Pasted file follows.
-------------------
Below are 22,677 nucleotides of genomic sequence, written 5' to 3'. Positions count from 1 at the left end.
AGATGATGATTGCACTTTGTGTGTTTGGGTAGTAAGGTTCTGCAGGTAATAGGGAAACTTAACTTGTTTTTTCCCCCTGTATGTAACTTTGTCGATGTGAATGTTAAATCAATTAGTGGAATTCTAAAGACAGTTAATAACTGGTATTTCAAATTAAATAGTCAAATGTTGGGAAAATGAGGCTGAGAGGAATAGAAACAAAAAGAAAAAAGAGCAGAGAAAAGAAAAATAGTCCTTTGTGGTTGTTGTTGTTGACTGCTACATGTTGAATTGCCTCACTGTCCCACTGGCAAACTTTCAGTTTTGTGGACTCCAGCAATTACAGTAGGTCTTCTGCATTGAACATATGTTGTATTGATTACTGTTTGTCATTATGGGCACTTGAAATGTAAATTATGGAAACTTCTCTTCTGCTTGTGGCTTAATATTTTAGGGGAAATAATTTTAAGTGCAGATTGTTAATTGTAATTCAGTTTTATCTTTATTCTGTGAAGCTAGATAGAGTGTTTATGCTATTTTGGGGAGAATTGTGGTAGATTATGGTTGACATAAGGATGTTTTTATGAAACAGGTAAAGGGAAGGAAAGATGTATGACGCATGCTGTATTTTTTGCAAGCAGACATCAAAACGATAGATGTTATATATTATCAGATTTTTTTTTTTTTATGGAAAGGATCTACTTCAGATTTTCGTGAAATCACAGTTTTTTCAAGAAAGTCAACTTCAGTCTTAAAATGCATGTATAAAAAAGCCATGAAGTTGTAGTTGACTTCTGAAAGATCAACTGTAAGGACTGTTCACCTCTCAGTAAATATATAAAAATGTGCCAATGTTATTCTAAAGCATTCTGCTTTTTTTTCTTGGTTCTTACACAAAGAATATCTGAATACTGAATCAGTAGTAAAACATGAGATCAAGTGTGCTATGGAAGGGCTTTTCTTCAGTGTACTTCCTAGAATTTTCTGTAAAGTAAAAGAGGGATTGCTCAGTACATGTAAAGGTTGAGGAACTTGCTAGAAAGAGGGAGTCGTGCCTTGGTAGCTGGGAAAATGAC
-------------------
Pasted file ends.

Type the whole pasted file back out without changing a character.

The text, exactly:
Below are 22,677 nucleotides of genomic sequence, written 5' to 3'. Positions count from 1 at the left end.
AGATGATGATTGCACTTTGTGTGTTTGGGTAGTAAGGTTCTGCAGGTAATAGGGAAACTTAACTTGTTTTTTCCCCCTGTATGTAACTTTGTCGATGTGAATGTTAAATCAATTAGTGGAATTCTAAAGACAGTTAATAACTGGTATTTCAAATTAAATAGTCAAATGTTGGGAAAATGAGGCTGAGAGGAATAGAAACAAAAAGAAAAAAGAGCAGAGAAAAGAAAAATAGTCCTTTGTGGTTGTTGTTGTTGACTGCTACATGTTGAATTGCCTCACTGTCCCACTGGCAAACTTTCAGTTTTGTGGACTCCAGCAATTACAGTAGGTCTTCTGCATTGAACATATGTTGTATTGATTACTGTTTGTCATTATGGGCACTTGAAATGTAAATTATGGAAACTTCTCTTCTGCTTGTGGCTTAATATTTTAGGGGAAATAATTTTAAGTGCAGATTGTTAATTGTAATTCAGTTTTATCTTTATTCTGTGAAGCTAGATAGAGTGTTTATGCTATTTTGGGGAGAATTGTGGTAGATTATGGTTGACATAAGGATGTTTTTATGAAACAGGTAAAGGGAAGGAAAGATGTATGACGCATGCTGTATTTTTTGCAAGCAGACATCAAAACGATAGATGTTATATATTATCAGATTTTTTTTTTTTTATGGAAAGGATCTACTTCAGATTTTCGTGAAATCACAGTTTTTTCAAGAAAGTCAACTTCAGTCTTAAAATGCATGTATAAAAAAGCCATGAAGTTGTAGTTGACTTCTGAAAGATCAACTGTAAGGACTGTTCACCTCTCAGTAAATATATAAAAATGTGCCAATGTTATTCTAAAGCATTCTGCTTTTTTTTCTTGGTTCTTACACAAAGAATATCTGAATACTGAATCAGTAGTAAAACATGAGATCAAGTGTGCTATGGAAGGGCTTTTCTTCAGTGTACTTCCTAGAATTTTCTGTAAAGTAAAAGAGGGATTGCTCAGTACATGTAAAGGTTGAGGAACTTGCTAGAAAGAGGGAGTCGTGCCTTGGTAGCTGGGAAAATGAC